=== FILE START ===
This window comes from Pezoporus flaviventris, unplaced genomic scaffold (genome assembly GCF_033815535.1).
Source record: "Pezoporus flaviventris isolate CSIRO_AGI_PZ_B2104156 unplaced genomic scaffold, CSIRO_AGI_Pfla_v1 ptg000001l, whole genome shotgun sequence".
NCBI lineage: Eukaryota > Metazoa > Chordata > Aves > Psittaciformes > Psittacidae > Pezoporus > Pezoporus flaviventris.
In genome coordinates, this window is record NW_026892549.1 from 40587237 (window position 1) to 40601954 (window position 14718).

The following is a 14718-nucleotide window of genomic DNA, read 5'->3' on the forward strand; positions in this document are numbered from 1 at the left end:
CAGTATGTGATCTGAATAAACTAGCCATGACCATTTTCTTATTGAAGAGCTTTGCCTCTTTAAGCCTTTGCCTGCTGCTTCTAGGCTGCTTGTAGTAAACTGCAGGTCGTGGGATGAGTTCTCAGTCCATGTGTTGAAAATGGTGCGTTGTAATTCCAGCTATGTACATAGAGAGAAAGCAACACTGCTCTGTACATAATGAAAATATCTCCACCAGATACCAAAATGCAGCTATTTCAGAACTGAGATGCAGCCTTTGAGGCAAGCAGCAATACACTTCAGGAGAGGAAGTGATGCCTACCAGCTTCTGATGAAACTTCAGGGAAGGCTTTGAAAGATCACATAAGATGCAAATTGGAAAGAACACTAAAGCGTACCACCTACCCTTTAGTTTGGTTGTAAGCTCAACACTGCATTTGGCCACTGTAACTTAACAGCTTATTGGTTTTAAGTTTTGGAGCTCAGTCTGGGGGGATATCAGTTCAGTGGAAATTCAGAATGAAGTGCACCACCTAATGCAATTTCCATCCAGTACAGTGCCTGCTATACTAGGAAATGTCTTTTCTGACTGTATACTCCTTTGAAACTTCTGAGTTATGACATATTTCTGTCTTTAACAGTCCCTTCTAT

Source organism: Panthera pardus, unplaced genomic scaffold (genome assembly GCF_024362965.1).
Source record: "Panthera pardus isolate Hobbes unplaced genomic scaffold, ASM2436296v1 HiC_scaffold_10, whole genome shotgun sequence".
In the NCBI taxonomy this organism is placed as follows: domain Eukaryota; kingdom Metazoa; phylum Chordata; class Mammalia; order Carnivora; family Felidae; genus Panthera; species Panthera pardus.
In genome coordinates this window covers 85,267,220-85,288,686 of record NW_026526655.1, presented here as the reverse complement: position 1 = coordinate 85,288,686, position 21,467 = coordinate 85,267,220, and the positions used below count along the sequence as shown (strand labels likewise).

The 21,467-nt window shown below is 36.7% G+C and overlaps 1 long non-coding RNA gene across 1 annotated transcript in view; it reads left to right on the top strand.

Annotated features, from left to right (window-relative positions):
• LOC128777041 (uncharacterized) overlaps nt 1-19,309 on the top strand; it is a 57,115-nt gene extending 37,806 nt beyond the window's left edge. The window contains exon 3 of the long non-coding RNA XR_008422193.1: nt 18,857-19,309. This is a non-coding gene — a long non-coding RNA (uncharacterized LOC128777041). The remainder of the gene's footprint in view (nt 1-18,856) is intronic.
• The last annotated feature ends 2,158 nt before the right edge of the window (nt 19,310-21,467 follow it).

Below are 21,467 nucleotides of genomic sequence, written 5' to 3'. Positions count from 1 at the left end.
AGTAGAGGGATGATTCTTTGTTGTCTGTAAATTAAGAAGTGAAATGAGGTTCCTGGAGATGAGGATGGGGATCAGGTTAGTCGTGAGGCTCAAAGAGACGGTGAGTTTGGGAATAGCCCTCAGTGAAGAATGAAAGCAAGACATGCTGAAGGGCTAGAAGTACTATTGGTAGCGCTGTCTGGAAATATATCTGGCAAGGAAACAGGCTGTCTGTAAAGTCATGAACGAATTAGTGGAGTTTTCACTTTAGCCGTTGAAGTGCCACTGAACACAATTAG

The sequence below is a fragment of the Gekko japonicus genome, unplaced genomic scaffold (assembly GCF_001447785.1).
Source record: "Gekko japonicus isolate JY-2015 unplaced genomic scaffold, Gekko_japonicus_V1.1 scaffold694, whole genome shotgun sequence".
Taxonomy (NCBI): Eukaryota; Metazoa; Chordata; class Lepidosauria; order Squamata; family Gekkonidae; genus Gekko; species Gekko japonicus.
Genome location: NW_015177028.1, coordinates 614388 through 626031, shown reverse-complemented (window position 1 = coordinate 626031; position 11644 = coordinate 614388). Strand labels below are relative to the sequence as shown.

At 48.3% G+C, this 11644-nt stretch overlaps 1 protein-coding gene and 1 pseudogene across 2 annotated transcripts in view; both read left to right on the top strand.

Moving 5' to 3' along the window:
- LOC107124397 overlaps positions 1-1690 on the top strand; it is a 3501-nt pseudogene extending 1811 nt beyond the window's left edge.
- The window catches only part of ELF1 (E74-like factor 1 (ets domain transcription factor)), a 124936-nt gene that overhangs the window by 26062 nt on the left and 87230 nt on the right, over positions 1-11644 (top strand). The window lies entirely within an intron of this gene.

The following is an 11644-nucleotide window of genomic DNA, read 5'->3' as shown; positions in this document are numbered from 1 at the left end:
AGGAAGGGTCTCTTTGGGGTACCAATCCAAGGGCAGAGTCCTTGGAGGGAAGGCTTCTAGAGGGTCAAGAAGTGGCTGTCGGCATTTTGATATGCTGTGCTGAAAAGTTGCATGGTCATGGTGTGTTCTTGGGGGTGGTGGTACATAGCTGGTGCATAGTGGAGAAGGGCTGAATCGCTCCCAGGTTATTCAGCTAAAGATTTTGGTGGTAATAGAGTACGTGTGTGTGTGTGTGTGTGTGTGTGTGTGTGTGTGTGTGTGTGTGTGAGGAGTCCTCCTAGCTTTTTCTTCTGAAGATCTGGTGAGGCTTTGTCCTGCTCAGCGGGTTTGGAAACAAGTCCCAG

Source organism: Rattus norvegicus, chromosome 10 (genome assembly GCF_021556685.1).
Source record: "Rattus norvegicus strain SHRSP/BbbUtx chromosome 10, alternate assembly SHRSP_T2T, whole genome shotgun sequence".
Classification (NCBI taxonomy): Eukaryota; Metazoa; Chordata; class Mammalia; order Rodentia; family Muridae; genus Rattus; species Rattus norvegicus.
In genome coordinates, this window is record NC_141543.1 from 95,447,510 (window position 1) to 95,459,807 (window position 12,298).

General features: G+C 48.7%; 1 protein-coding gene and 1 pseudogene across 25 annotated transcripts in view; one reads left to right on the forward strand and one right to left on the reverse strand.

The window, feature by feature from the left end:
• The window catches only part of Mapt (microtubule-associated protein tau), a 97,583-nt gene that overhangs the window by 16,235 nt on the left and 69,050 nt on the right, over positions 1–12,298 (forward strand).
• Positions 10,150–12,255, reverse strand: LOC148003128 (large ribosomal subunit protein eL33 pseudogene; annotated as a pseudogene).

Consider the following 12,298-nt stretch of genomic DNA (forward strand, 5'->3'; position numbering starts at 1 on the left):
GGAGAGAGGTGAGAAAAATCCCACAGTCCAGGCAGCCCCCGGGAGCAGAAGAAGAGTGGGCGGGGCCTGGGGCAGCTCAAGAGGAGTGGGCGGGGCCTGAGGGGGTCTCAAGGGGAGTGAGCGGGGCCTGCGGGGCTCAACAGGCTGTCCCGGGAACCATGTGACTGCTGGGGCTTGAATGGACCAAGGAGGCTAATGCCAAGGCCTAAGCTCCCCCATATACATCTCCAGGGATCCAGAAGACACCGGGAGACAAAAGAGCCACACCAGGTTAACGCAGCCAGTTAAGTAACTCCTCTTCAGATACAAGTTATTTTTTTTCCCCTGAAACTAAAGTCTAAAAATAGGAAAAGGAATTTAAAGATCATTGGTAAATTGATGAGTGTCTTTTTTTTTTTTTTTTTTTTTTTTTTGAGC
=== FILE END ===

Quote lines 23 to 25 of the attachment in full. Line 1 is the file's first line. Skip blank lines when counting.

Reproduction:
- LOC107124397 overlaps positions 1-1690 on the top strand; it is a 3501-nt pseudogene extending 1811 nt beyond the window's left edge.
- The window catches only part of ELF1 (E74-like factor 1 (ets domain transcription factor)), a 124936-nt gene that overhangs the window by 26062 nt on the left and 87230 nt on the right, over positions 1-11644 (top strand). The window lies entirely within an intron of this gene.

The following is an 11644-nucleotide window of genomic DNA, read 5'->3' as shown; positions in this document are numbered from 1 at the left end: